Las Vegas, NV | How to Protect Your Skin | Plastic Surgery Vegas

Board-certified plastic surgeon, Dr. Goesel Anson from Anson, Edwards & Higgins Plastic Surgery Associates located in Las Vegas, NV, says sun damage is cumulative. Even if you gave up sun bathing years ago, the damage you received back then can come back to haunt you. Not only does the damage create premature aging but it also puts you at a significantly higher risk for developing skin cancer. With melanoma on the rise, Dr. Anson recommends you protect your skin with a skincare program that includes a broad spectrum SPF of at least 30. Want to achieve a sun kissed glow? Dr. Anson suggests a bronzer or a sunless tanner.


Speaker 1: Increasing temps, something to think about, especially because May is Skin Cancer Awareness Month. Did you know that melanoma cases continue to rise in this country?

Speaker 2: Yeah. It's a big problem. New 3's Denise Rosch takes a look at new technology that reveals the invisible damage on your face.

Denise Rosch: It's the way summers are supposed to be in Las Vegas: kids escaping the heat at a neighborhood park. But see it from the perspective of a cancer survivor.

Shelley B.: Oh, they didn't put any sunscreen on that little baby.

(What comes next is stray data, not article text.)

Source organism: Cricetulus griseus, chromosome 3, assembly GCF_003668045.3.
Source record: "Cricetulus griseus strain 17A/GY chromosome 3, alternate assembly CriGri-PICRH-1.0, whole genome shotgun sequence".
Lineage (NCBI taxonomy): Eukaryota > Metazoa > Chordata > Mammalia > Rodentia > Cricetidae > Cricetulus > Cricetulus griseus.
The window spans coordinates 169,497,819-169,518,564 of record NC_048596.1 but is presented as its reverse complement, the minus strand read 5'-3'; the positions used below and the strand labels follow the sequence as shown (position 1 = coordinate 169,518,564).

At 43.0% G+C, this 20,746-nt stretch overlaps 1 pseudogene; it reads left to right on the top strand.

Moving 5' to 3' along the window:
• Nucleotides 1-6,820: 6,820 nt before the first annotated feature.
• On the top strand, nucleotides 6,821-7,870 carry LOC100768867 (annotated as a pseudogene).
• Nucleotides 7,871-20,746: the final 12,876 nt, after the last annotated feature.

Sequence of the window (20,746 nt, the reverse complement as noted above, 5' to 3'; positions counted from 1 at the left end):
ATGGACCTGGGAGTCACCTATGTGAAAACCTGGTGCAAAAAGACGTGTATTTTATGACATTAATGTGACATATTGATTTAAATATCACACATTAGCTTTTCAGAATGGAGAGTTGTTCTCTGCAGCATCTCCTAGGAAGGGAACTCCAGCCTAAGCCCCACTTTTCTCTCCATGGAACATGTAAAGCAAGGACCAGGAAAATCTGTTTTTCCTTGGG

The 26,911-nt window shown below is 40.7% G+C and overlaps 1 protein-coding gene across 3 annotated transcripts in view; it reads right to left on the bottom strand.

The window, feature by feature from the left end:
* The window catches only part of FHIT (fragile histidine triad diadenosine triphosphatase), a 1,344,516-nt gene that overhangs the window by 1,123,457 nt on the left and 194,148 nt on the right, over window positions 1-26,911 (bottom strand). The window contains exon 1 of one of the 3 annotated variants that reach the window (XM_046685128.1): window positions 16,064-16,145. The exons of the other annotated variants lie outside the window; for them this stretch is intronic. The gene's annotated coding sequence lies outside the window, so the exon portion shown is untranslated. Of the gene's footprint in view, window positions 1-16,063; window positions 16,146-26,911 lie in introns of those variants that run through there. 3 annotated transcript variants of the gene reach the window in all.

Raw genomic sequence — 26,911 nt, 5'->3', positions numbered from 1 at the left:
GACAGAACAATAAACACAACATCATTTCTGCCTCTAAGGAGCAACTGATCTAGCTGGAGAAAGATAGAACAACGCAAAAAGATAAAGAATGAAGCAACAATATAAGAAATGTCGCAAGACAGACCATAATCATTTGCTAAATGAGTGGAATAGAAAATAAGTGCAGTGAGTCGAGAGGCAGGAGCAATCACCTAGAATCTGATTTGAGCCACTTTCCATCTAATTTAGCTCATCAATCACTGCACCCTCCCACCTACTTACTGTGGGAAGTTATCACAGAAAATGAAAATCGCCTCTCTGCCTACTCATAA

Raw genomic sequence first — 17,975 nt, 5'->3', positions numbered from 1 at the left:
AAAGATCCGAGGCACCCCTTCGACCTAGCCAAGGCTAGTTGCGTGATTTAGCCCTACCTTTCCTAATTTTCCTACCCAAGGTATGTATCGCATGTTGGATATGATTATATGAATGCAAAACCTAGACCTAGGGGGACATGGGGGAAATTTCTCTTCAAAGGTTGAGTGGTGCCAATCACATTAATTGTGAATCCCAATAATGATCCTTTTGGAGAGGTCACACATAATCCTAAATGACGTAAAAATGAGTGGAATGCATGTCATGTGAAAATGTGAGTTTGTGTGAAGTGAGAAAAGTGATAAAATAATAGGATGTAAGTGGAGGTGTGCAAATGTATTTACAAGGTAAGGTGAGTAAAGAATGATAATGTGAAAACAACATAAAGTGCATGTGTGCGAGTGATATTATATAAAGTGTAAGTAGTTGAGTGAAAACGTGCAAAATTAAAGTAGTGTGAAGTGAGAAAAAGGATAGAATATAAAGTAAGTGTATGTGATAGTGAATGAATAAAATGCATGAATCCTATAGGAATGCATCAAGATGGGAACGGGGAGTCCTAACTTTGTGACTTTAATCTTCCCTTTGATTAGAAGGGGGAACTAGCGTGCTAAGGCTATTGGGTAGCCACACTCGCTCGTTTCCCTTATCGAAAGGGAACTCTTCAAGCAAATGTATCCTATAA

Denise Rosch: And that fun in the sun comes with a warning. Meet Shelley Ballesteros, a three-time skin cancer survivor.

Shelley B.: I would love to have them walk through a day with me because the aftereffects of having cancer have just been the worst. I have something called lymphedema and that's from having my lymph nodes removed. Everything on this side of my body is swollen.

Denise Rosch: Is even just a little bit of color on your skin from the sun damage?

Goesel Anson: Yes. Coloration of the skin means damage. No question about it.

Denise Rosch: Local plastic surgeon, Dr. Goesel Anson.

Goesel Anson: Use a bronzer. Use a fake tan. Use something else if you have to have the color. But there's no excuse for tanning.

Denise Rosch: Now the evidence is disturbingly clear. With the help of 3D imaging, Dr. Anson is able to show a patient what lies just below the surface of the skin, what the world sees.

Goesel Anson: Her skin looks pretty good, doesn't it?

Denise Rosch: Right.

Denise Rosch: And what the machine picks up.

Goesel Anson: That's her brown. That's her sun damage.

Denise Rosch: Dr. Anson says, unfortunately, sun damage is cumulative. Even if you gave up sunbathing 30 years ago, those burns you got at age 14 or 15 years old will come back to haunt you. The key now, not to let it get any worse.

Denise Rosch: What that means, a skincare program that must include a broad spectrum sunscreen with an SPF of at least 30. Aside from a cancer threat, too much sun, she says leads to premature aging.

Goesel Anson: Aside from brown spots and red spots and blemishes like that, you are making your skin less elastic. It affects the collagen and the elastin in the skin.

Denise Rosch: Back at the park.

Shelley B.: I have melanoma on my arm and basal cell once here and then once on my upper arm.

Denise Rosch: Shelley grew up as a Las Vegas lifeguard. Now her days by the water mean finding the closest shade. Denise Rosch, News 3.